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Spectre of the Stranger

Towards a Phenomenology of Hospitality

Manu Bazzano is a psychotherapist who lectures in philosophy and psychology. He is a Zen Buddhist monk, editor of Hazy Moon Zen Review (1997– 2007), and is the author of Buddha is Dead: Nietzsche and the Dawn of European Zen (2006) and The Speed of Angels (2009).

Manu Bazzano engages with identity, otherness and ethics in a wide-ranging discussion of hospitality, exploring various social and political implications. Identity is examined primarily through the experience of Buddhist meditation, understood as phenomenological enquiry, as an exploration aimed at clarifying the non-substantiality of the self, the fluid nature of identity, and the contingent nature of existence. Otherness is discussed using insights from philosophy and psychology.

In today's world of globalized capitalism there is the spectre of the stranger, the migrant, the asylum seeker. If the ’I' comes fully into being when relating to the other, the citizen can only become a true citizen when he/she responds adequately to the presence of the non-citizen. A self which does not respond to the other is isolated. And a citizen who fails to respond, or worse demonizes non-citizens, can he still be called a citizen?

The book retraces the origins of collective forms of malaise such as fanatical patriotism and xenophobia, both legacies of monotheism – the cult of an exclusivist deity. It looks critically at the notions of covenant, territory, kinship and nation, and formulates the view of "nation-state" as expansion of the ego (Buber) and as imagined community.

Symbolic and aesthetic dimensions provide a necessary humanistic perspective – the context of demands imposed by others and the phenomenological means to accommodate frames of reference of different religious, philosophical and scientific systems. And herein the author provides a revealing alternative – poetry – which promotes the opening up of new vistas, emancipation and radical change: Hölderlin spoke of "dwelling poetically on the earth".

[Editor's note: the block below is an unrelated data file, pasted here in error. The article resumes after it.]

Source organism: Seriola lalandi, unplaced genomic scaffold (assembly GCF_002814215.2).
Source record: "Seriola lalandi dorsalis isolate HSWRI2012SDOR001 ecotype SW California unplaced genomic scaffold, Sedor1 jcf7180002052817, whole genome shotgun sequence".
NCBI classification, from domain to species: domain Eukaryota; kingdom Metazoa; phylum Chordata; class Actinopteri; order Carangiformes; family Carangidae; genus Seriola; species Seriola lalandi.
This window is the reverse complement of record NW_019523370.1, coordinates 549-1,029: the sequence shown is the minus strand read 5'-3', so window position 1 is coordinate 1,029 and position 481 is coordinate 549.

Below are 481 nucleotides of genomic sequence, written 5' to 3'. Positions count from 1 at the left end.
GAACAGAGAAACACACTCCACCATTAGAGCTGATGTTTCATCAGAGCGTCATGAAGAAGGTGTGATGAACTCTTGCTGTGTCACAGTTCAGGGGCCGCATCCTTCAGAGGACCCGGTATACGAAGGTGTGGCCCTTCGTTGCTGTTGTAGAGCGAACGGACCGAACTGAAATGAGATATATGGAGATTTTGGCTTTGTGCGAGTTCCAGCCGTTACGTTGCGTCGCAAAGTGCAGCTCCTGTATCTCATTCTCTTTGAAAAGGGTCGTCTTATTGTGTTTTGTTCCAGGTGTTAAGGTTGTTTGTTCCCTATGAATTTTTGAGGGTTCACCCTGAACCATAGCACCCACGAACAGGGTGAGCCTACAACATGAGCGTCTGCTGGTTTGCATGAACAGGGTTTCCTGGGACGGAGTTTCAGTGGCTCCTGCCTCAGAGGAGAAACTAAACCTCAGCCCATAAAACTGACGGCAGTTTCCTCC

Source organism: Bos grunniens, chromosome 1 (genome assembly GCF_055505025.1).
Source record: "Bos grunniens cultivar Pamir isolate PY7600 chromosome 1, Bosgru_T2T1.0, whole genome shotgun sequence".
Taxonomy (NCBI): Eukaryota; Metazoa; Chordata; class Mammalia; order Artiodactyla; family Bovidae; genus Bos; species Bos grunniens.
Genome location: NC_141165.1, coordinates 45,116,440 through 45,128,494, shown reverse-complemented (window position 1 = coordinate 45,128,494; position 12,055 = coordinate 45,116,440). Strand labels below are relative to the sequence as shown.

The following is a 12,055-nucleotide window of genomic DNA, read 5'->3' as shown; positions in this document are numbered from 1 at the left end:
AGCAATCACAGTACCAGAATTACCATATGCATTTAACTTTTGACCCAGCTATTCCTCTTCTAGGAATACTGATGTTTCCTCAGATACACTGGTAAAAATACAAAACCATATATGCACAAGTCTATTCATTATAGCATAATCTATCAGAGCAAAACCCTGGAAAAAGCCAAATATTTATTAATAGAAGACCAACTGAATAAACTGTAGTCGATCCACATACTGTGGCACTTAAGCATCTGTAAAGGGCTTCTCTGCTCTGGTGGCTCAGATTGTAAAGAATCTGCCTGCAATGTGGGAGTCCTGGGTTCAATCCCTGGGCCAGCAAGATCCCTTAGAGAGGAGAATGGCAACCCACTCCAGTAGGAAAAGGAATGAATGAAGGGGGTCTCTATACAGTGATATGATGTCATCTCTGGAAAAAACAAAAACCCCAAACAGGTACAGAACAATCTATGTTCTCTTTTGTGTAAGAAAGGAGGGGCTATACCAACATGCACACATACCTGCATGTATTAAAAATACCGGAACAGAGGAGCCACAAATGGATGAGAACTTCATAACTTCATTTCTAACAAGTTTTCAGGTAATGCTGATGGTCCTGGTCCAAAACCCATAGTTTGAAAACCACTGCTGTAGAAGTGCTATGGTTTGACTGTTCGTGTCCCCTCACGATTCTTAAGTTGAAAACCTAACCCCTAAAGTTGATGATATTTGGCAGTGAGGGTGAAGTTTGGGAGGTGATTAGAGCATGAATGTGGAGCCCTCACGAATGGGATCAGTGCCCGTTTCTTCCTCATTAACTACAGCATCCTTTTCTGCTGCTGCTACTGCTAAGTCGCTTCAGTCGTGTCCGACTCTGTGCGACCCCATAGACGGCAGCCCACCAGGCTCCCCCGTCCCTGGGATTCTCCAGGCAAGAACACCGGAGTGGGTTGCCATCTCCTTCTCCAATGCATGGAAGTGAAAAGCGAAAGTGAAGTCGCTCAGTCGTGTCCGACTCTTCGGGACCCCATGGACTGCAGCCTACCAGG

Throughout, the author engages with philosophy/religion from antiquity till today, and from East to West, thus providing an historic overview of how hospitality goes to the core of psychological well-being.

Paperback ISBN: 978-1-84519-538-0
Paperback Price: £16.95 / $24.95
Release Date: June 2012
Page Extent / Format: 144 pp. / 229 x 152 mm
Illustrated: No




Part I A Place in the Sun

Part II A Human Revolution

Part III Dwelling Poetically on this Earth



A lucid post-metaphysical meditation. Bazzano skilfully weaves together disparate strands of thought from Europe and Asia, which converge in an unconditional embrace of the secular, the immediate and, above all, the other.
Stephen Batchelor, author of Confession of a Buddhist Atheist

Manu Bazzano takes us on a fascinating journey through philosophy, religion, psychotherapy, and politics which challenges us to recognise – and welcome – the stranger, both in others and in ourselves. This beautifully written and poetic book exemplifies the very relationship that is called for, and confronts us directly with many of the comforting strategies we use to avoid encountering otherness. This is a timely call to a radical ethics which could transform the ways in which we relate: from the interpersonal realms of the romantic relationship or the therapeutic encounter, to the global arenas of war and migration.
Dr Meg Barker, Senior Lecturer in Psychology, Open University

This book is challenging, witty, and erudite. The range of topics and authors is both admirable and enviable as is the writer's facility in weaving together unexpected associations that provoke new mental reverberations. I greatly admire the book.
Prof. Ernesto Spinelli, author of Practising Existential Psychotherapy